"It felt like nothing I had ever known. It sounds so melodramatic but I didn't think anyone had ever felt like that. It was intense panic combined with overwhelming, exhausting, 24/7 despair. I saw no way out. It would have been suicide, because it felt like the only way to escape—like jumping out of a burning building. But the one thing bigger than depression is time," he says. "Depression told me I wouldn't live to see 25. I'm now 39."As VICE has reported before, 50 percent of all illnesses reported by under 65s are mental health-related, but only a quarter of sufferers received any help whatsoever. Ninety percent of those who attempt to take their own lives suffer from a mental health condition, diagnosed or not.In Britain, 4,400 people die by suicide each year, but a further ten times that number attempt suicide. On average, this could mean someone in this country is attempting to take his or her own life roughly every 12 minutes. More people below the age of 35 die from suicide in this country than, say, road traffic accidents. Of men aged between 20-34, suicide counts for almost a quarter of all deaths. In 2012, 600,000 people reached out to the Samaritans expressing suicidal feelings. In 2014, figures from the Office of National Statistics showed that 9 percent of jobseekers between 16-25 agreed with the statement, "I have nothing to live for." 32 percent had contemplated suicide.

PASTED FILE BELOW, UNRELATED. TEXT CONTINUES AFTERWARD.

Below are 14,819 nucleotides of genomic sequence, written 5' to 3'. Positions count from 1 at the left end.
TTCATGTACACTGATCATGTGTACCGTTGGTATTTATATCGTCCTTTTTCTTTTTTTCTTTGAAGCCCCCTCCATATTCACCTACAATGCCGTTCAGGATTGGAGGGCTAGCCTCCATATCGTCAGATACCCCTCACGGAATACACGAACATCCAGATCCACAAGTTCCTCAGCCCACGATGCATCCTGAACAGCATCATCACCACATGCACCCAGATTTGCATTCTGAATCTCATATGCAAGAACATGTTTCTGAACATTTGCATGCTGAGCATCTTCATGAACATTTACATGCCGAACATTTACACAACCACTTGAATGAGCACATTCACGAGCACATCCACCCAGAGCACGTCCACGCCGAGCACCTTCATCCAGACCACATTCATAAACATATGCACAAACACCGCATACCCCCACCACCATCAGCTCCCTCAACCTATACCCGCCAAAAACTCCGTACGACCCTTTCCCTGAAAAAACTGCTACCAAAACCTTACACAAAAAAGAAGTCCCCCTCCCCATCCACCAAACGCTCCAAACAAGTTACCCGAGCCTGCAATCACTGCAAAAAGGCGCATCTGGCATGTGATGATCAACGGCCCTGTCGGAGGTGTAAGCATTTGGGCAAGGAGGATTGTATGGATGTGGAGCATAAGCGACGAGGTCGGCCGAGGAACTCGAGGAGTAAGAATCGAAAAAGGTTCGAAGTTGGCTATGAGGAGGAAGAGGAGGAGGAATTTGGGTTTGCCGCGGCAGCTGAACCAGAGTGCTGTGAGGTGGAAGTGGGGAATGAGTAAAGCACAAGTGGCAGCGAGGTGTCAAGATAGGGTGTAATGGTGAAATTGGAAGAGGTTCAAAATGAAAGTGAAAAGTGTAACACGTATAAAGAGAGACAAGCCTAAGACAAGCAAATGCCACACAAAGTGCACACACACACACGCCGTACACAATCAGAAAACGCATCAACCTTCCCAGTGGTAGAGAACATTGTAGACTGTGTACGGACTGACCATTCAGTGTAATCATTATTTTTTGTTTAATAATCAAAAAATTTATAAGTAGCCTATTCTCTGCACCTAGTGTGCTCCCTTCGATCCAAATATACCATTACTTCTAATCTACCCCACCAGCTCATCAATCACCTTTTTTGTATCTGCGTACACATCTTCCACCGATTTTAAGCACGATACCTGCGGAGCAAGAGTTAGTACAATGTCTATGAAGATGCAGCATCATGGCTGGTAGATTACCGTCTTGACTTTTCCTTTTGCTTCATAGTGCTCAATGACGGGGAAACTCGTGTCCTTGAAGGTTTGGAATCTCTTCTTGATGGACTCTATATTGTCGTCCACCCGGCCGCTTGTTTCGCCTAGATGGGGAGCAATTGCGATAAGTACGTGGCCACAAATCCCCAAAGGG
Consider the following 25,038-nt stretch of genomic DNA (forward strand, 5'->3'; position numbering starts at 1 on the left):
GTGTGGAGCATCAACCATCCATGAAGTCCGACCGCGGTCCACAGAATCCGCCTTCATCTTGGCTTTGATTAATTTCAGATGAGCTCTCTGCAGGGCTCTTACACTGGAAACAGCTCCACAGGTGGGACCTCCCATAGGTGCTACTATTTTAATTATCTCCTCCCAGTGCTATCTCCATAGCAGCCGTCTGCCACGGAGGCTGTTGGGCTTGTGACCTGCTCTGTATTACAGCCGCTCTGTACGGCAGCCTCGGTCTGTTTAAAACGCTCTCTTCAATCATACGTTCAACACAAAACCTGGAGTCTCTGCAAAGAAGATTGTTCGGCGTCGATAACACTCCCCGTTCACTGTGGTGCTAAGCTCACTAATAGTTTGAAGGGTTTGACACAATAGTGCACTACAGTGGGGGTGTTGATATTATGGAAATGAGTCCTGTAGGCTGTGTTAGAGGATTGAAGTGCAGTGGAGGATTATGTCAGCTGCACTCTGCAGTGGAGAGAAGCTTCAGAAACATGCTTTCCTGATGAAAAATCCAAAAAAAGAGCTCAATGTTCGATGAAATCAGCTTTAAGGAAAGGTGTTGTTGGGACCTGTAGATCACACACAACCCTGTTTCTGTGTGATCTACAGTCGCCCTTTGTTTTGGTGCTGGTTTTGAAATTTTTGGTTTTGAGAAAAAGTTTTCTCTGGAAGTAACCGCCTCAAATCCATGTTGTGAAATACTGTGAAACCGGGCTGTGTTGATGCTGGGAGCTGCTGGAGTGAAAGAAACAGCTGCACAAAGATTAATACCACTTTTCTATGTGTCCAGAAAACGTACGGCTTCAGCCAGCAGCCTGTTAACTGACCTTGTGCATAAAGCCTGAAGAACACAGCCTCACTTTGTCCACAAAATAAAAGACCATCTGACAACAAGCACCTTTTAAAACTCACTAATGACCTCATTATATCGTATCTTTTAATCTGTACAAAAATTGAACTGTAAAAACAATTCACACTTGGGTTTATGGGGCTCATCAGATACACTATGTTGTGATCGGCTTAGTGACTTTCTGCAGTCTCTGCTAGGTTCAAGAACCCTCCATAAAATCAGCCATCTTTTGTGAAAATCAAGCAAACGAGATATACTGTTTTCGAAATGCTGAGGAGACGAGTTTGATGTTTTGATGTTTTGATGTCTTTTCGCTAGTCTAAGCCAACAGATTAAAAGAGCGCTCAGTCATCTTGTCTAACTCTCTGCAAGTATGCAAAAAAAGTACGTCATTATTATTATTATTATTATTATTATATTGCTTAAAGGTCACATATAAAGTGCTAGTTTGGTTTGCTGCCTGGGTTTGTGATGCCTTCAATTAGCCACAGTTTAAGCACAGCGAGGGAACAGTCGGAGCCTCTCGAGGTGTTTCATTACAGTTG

The stigma that still surrounds mental illness can latch onto negative thoughts like a leech, forming a destructive, symbiotic relationship.
Mental health issues can begin at any time and not fully manifest until many years later. "When I was 12 my father passed away and then I was bullied quite severely," says Jaabir. "I felt extremely alienated. I was very hard on myself and felt I was flawed in some way. I blamed myself for being bullied and carried that self-loathing all my life. I thought it was normal, that everybody felt like that. Everyone hates themselves, right?"
"Depression and anxiety have a lot of symptoms below the neck, just as many physical illnesses have mental effects. We need to talk about mental health exactly as we talk about physical health. No one is 100 percent physically or mentally healthy."—Matt Haig